“There is something in it, after all, that a woman can understand. I don't know whether a man can. He hoped I would refuse him, and yet when I had done so he was vexed. After a while his vexation subsided, and he married poor Blanche; but, on learning to-day that I had accepted you, it flickered up again. I suppose that was natural enough; but it won't be serious.”
“What will not be serious, my dear?” asked Mrs. Vivian, who had come back to the drawing-room, and who, apparently, could not hear that the attribute in question was wanting in any direction, without some alarm.
“He regularly stared, my daughter. In any one else I should have said it was rude. But his situation is so peculiar; and one could see that he admired you still.” And Mrs. Vivian gave a little soft sigh.
“Ah, no,” said Mrs. Vivian, “she is not bad; she is only very light. I am so glad she is to be near us again. I think a great deal can be done by association. We must help her, Angela. I think we helped her before.”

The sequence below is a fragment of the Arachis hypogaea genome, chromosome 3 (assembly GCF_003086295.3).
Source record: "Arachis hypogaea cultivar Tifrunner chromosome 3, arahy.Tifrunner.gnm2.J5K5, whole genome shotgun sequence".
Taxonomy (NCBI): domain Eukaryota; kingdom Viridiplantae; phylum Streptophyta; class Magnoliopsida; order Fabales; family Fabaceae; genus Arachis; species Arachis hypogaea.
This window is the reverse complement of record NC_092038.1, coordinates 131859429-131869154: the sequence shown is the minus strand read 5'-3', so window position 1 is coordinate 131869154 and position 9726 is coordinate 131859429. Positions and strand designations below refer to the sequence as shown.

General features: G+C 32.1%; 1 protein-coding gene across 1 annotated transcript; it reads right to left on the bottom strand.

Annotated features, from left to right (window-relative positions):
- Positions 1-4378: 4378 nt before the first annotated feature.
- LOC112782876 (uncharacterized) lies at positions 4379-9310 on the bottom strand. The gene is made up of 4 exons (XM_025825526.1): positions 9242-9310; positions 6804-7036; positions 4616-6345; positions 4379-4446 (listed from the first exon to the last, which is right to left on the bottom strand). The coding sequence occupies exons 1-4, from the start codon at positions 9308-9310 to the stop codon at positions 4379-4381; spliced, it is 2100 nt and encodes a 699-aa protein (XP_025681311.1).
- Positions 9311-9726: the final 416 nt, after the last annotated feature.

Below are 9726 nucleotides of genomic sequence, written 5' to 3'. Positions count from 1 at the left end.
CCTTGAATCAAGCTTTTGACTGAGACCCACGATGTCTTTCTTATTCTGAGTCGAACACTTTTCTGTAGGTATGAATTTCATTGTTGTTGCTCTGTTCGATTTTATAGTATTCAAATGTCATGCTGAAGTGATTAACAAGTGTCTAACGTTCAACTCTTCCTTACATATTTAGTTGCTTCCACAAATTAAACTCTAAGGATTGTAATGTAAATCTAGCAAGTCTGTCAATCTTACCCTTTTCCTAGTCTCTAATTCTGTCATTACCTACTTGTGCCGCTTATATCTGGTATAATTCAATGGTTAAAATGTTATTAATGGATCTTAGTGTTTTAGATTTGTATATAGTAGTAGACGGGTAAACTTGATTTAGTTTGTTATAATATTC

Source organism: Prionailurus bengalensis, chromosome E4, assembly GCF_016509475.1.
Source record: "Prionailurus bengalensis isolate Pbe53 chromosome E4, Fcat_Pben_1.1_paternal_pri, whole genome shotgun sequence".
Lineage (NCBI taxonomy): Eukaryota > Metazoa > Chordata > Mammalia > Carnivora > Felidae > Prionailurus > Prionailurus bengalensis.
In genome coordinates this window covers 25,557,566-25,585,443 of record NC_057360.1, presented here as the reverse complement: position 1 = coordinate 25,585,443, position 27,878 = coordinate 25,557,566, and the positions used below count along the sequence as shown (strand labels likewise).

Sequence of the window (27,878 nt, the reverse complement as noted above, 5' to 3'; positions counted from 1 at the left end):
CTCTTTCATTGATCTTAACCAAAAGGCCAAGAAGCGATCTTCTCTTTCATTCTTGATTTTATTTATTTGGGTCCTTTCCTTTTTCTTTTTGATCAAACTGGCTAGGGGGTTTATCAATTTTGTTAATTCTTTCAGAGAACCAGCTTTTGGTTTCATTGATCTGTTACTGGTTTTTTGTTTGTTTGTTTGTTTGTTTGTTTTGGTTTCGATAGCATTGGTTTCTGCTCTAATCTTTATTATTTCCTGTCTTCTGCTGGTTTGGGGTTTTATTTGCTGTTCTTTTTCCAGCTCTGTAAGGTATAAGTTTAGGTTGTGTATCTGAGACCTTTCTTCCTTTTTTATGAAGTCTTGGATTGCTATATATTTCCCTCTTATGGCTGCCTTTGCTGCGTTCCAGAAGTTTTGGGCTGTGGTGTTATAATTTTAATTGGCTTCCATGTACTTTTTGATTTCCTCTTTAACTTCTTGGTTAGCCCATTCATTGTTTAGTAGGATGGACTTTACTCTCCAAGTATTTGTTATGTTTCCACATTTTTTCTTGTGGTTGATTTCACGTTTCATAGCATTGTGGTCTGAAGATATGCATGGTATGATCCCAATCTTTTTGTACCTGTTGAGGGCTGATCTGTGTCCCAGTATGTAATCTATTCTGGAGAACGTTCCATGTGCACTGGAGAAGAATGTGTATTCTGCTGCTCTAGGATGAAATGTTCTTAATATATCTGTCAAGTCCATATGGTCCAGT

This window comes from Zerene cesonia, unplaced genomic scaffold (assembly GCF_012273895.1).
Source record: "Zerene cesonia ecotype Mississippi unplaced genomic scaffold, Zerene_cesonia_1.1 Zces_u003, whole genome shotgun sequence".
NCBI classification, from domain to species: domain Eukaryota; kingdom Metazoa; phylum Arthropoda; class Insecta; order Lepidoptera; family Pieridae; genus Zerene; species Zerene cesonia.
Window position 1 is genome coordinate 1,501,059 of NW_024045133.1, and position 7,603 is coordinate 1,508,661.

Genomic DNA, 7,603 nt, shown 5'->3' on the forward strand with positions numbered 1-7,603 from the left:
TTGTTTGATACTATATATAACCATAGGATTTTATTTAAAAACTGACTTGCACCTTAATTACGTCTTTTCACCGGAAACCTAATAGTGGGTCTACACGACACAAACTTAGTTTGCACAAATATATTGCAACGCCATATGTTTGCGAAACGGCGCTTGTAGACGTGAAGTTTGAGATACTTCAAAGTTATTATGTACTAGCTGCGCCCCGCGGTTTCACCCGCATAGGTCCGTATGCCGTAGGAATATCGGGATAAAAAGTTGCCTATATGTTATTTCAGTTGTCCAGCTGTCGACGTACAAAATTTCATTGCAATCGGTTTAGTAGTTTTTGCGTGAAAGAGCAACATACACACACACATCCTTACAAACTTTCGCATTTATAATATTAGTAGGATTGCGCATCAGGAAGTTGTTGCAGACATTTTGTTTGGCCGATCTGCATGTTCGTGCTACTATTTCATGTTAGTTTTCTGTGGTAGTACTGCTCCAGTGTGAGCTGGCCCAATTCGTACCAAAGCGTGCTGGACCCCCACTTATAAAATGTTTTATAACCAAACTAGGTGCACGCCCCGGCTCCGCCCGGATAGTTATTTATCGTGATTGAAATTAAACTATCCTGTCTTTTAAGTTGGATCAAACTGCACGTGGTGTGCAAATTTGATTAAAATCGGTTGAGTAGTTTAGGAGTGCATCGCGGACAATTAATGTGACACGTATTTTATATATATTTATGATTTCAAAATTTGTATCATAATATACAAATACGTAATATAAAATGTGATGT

At the same moment the door was thrown open, and Mrs. Gordon appeared on the threshold with a gentleman behind her. Blanche stood an instant looking into the lighted room and hesitating—flushed a little, smiling, extremely pretty.
The two ladies, of course, fluttering toward her with every demonstration of hospitality, drew her into the room, while Bernard proceeded to greet the Captain, who advanced with a certain awkward and bashful majesty, almost sweeping with his great stature Mrs. Vivian's humble ceiling. There was a tender exchange of embraces between Blanche and her friends, and the charming visitor, losing no time, began to chatter with her usual volubility. Mrs. Vivian and Angela made her companion graciously welcome; but Blanche begged they would n't mind him—she had only brought him as a watch-dog.